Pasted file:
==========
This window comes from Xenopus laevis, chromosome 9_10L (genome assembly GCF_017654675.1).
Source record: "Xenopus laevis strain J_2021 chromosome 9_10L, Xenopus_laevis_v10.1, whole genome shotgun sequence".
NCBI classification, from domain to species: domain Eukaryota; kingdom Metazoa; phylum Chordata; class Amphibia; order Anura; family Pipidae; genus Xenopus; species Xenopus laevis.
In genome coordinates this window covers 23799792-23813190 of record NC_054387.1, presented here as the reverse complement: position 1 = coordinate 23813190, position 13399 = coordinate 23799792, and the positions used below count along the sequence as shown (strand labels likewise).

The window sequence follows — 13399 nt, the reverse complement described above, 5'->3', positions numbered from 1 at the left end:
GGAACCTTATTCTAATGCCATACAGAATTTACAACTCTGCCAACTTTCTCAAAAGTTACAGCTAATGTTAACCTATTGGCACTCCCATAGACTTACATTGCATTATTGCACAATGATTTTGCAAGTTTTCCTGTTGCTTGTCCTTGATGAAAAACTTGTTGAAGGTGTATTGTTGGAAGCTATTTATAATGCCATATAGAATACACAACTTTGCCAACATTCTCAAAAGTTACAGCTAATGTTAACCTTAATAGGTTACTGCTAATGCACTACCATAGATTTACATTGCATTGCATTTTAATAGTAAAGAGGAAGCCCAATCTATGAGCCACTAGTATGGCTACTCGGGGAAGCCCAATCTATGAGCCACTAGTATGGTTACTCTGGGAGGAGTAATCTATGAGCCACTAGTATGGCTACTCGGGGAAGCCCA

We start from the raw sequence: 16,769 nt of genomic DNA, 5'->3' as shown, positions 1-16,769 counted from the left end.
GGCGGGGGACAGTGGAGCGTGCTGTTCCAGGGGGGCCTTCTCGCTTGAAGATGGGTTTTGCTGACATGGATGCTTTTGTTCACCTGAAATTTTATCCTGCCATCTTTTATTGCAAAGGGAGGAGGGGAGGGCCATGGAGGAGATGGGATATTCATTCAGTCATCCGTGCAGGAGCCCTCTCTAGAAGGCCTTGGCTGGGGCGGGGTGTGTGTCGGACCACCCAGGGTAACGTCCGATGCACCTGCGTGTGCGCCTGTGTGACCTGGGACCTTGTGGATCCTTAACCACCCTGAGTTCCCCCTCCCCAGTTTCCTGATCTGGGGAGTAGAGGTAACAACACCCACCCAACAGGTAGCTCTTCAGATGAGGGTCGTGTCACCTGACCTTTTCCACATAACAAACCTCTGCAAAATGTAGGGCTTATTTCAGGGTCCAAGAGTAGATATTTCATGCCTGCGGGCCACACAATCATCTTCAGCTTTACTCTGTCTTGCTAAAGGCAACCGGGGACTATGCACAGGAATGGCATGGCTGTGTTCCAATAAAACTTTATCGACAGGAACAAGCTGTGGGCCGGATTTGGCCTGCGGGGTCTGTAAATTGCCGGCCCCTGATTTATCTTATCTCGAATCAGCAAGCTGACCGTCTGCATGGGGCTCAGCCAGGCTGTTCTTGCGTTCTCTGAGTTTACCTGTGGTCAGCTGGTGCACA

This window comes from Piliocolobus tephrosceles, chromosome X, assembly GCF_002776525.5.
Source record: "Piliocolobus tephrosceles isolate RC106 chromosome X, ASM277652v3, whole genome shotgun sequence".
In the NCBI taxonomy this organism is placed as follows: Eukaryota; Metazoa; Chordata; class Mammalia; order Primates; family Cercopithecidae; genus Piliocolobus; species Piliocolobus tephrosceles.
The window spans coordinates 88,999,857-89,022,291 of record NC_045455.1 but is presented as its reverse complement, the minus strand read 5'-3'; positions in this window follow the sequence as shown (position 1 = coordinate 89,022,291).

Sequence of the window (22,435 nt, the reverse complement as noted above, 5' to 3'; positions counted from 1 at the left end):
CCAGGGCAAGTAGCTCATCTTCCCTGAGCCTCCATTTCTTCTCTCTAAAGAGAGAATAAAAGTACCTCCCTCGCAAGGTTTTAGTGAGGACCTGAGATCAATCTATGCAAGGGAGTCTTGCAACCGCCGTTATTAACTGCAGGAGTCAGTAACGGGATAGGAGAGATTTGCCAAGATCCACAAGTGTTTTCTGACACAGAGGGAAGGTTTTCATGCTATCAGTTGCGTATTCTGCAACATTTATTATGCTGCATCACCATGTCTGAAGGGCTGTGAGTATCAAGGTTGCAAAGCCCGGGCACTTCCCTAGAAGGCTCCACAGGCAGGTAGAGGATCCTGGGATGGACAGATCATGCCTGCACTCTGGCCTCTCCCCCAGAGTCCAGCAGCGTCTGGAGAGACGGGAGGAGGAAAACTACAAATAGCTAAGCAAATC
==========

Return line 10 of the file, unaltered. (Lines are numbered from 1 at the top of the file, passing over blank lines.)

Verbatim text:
Source record: "Piliocolobus tephrosceles isolate RC106 chromosome X, ASM277652v3, whole genome shotgun sequence".